WASHINGTON (Reuters) -- Volkswagen is pressing U.S. regulators to change a proposal to double auto fuel efficiency, arguing the plan puts it at a competitive disadvantage and unfairly de-emphasizes clean diesel engines.
Volkswagen did not sign onto an agreement backed by virtually every other major U.S. and overseas car company that underpinned the Obama administration proposal on Wednesday to boost efficiency targets to 54.5 miles per gallon by 2025.
Europe's largest automaker said it remains hopeful changes will be made to reduce incentives in the plan that favor the biggest pickups -- a staple of U.S. automakers General Motors, Ford Motor Co., and Chrysler Group.
It also wants some benefit for clean diesel, which bolsters fuel efficiency efforts in Europe and is featured on Volkswagen's mid-size Passat TDI, which gets 43 mpg on the highway and is built in Chattanooga, Tenn.
Volkswagen's U.S. sales grew 40 percent in October to 28,000 units, the biggest gain for any manufacturer, and are up nearly 25 percent for the year through last month. In recent months, diesel-powered models have accounted for as much as 22 percent of the automaker's sales.
"A lot of good work has been done, but there is room and a need for some improvements to keep a level playing field for all automakers to attain the challenging new goals," said Jonathan Browning, chief executive of Volkswagen Group of America.
David Geanacopoulos, Volkswagen America's general counsel, told Reuters that company officials have met with transportation and environmental regulators as well as officials at the White House and said the company's principal concern is fairness.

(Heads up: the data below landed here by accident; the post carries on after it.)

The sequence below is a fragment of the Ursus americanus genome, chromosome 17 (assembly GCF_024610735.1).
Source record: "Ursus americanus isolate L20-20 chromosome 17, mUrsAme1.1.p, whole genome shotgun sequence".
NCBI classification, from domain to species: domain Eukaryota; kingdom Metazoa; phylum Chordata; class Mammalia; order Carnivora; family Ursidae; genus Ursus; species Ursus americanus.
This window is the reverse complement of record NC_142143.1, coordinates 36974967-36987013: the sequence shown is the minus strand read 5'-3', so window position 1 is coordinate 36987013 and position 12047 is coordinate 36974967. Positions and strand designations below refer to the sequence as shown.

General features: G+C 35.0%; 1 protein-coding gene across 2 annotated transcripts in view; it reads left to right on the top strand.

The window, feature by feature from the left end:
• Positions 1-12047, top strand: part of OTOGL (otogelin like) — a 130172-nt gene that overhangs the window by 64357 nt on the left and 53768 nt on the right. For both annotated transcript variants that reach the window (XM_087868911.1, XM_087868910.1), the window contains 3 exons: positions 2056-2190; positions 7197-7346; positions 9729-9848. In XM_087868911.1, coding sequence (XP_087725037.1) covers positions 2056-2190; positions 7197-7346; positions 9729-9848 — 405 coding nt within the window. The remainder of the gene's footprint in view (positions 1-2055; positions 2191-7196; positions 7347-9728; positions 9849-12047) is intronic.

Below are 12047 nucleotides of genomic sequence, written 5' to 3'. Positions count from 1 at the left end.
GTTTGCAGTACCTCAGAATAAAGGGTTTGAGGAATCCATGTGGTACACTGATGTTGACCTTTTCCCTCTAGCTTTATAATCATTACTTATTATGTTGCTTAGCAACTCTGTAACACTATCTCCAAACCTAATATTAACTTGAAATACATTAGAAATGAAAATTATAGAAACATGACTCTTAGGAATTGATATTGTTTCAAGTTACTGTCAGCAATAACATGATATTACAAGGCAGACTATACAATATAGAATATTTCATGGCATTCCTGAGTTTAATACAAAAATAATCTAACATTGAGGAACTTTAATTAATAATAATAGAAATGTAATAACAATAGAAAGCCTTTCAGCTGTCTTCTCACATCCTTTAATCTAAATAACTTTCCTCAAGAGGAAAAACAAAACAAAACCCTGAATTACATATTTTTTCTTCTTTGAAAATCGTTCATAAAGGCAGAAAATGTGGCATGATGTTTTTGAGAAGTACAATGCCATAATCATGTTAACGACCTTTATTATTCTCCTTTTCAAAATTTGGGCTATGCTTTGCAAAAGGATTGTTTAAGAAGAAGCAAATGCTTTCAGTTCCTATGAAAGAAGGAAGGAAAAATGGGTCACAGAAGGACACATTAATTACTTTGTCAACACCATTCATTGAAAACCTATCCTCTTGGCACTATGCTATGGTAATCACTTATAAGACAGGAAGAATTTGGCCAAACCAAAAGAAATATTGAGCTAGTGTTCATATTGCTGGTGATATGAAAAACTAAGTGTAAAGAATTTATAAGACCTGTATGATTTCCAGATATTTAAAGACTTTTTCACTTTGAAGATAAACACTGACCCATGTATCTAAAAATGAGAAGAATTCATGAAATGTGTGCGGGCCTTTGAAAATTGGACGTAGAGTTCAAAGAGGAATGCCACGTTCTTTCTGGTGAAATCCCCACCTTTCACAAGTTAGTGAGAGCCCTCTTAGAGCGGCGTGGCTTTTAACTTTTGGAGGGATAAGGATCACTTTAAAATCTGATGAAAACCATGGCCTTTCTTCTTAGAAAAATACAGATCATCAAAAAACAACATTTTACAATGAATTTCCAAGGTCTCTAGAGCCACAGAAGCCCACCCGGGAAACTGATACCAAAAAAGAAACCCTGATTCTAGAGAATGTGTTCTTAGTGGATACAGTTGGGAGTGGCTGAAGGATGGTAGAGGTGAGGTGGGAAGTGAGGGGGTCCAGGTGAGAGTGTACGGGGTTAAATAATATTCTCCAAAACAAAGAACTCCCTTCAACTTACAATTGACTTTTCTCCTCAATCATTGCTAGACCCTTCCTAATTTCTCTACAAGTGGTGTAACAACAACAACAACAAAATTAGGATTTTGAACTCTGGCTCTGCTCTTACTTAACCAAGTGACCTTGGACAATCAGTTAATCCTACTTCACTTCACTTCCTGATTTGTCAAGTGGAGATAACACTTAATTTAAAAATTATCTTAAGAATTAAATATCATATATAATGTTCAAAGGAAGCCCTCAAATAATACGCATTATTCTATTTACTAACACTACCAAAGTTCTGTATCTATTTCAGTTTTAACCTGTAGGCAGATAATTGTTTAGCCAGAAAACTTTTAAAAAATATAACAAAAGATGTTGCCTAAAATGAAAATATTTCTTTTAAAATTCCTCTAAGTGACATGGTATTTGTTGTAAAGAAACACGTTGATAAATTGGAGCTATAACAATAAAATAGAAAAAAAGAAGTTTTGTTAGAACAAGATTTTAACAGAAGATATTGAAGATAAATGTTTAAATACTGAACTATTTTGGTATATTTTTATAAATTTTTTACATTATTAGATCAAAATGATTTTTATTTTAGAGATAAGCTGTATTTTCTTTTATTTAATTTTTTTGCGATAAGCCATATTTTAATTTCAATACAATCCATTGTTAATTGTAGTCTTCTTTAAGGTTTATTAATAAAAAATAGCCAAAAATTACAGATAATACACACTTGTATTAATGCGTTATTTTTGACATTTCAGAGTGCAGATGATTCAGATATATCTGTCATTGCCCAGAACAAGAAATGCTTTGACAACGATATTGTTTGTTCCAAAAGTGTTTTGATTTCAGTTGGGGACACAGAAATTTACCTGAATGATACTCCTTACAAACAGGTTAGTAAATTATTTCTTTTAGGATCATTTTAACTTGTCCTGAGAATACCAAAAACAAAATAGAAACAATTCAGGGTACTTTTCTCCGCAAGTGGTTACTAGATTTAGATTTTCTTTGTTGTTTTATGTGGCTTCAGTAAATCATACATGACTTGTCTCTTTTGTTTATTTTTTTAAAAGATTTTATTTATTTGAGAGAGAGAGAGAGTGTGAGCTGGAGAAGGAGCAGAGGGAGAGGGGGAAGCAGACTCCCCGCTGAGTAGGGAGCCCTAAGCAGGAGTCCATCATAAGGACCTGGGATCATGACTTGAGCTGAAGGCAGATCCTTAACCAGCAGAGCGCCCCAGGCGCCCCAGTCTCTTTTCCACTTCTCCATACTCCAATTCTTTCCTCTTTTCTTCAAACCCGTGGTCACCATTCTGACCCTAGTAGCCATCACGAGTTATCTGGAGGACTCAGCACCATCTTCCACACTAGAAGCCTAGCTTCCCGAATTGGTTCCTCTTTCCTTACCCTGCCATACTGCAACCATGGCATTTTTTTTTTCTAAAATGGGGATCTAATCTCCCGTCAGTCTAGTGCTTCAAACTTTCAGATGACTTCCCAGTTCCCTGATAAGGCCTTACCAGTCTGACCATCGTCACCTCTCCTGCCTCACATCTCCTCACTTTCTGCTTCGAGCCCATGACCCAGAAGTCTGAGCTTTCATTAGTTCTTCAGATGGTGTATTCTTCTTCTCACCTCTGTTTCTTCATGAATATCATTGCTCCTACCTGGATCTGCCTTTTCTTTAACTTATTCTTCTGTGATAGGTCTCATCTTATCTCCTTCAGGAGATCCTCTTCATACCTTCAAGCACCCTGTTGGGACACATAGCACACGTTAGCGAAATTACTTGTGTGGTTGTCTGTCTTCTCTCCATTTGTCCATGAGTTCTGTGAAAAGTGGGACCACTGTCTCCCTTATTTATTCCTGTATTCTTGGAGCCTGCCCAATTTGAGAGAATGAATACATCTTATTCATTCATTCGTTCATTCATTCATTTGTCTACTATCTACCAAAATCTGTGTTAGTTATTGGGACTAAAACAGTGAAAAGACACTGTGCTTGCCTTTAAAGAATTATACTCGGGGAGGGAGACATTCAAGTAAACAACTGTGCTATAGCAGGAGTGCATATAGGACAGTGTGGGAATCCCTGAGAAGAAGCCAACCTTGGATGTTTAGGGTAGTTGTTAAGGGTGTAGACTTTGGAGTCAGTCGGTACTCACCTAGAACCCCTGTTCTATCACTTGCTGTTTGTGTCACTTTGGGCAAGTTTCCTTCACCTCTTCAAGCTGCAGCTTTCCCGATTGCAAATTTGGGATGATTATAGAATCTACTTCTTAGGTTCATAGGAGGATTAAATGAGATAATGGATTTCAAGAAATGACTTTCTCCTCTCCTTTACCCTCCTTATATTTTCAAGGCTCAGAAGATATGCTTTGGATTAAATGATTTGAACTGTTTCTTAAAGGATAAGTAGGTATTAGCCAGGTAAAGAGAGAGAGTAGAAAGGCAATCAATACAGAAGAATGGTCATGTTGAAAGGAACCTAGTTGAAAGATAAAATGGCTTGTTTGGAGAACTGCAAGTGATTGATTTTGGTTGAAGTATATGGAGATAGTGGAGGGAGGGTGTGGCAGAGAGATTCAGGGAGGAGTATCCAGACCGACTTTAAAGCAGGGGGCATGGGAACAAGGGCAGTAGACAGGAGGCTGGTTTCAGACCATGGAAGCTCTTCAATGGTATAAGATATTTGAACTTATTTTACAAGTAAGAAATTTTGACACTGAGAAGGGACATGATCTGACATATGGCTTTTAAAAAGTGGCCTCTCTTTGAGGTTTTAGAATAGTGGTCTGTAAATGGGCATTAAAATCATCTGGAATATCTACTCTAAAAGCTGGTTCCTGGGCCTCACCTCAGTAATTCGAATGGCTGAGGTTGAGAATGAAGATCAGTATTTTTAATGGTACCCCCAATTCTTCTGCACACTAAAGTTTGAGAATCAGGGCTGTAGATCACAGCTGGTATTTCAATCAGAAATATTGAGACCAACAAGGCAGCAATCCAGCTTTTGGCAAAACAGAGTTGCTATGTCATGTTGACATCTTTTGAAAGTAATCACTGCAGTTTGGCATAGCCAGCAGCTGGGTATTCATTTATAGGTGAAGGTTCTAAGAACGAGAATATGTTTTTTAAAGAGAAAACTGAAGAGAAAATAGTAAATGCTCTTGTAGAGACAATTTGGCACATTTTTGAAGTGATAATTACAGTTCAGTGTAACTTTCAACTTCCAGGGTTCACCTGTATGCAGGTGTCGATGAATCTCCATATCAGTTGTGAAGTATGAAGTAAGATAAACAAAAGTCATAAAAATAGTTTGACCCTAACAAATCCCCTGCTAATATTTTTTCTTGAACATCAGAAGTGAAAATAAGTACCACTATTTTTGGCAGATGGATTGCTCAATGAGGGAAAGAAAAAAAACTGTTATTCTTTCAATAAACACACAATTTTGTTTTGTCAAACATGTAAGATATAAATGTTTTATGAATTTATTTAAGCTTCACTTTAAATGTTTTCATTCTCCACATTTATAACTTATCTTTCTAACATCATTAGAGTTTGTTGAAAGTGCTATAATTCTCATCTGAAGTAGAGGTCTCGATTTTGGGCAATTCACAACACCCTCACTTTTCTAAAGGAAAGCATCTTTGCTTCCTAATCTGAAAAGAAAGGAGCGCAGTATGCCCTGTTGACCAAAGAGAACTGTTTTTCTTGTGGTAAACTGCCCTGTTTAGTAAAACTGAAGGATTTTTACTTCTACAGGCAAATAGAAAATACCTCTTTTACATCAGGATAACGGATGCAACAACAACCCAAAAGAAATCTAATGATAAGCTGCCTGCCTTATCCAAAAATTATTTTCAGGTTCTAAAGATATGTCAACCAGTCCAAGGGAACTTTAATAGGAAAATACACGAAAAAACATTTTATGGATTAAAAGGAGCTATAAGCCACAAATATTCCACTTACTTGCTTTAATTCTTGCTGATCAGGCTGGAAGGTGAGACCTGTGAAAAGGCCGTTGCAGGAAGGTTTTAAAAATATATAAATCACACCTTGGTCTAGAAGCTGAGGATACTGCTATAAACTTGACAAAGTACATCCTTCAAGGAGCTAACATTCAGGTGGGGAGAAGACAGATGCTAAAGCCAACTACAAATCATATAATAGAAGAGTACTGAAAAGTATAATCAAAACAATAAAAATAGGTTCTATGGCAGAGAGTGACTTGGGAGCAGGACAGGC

"We don't know whether changes will be made, but we're hoping that our views will be taken into account. There is a need for improvement. We're optimistic," he said.
Obama administration officials said they were open to hearing different views from car companies during the 60-day public comment period but stood by their decision to push incentives for gasoline/electric hybrids and other electric vehicles.
"We're optimistic about about significant improvements in combustion and diesel engines," said Margo Oge, director of EPA's transportation and air quality office.
"On the other hand, electric powertrain is a new technology. The cost effectiveness is not there yet, but there is a huge potential for reducing oil imports."
President Barack Obama wants 1 million electric cars on U.S. roads by 2015, a goal auto insiders say is overly ambitious considering that hybrids, which have been around for a decade, and newly arriving plug-in electric cars make account for less than 3 percent of the U.S. sales.
Japanese manufacturers dominate the hybrid market while GM's Chevy Volt is the most heavily promoted plug-in electric available in U.S. showrooms.
Volkswagen has four clean diesels on display at this week's Los Angeles Auto Show, including the Jetta, Golf and the TDI. Mercedes, BMW and Audi, a unit of Volkswagen, were also set to showcase diesel technology.
Volkswagen's Touareg hybrid is among 35 hybrid and plug-ins rolled out for the show. Seven fully electric cars are on display, including the Ford Focus BEV prototype, the Nissan Leaf and the Toyota RAV4.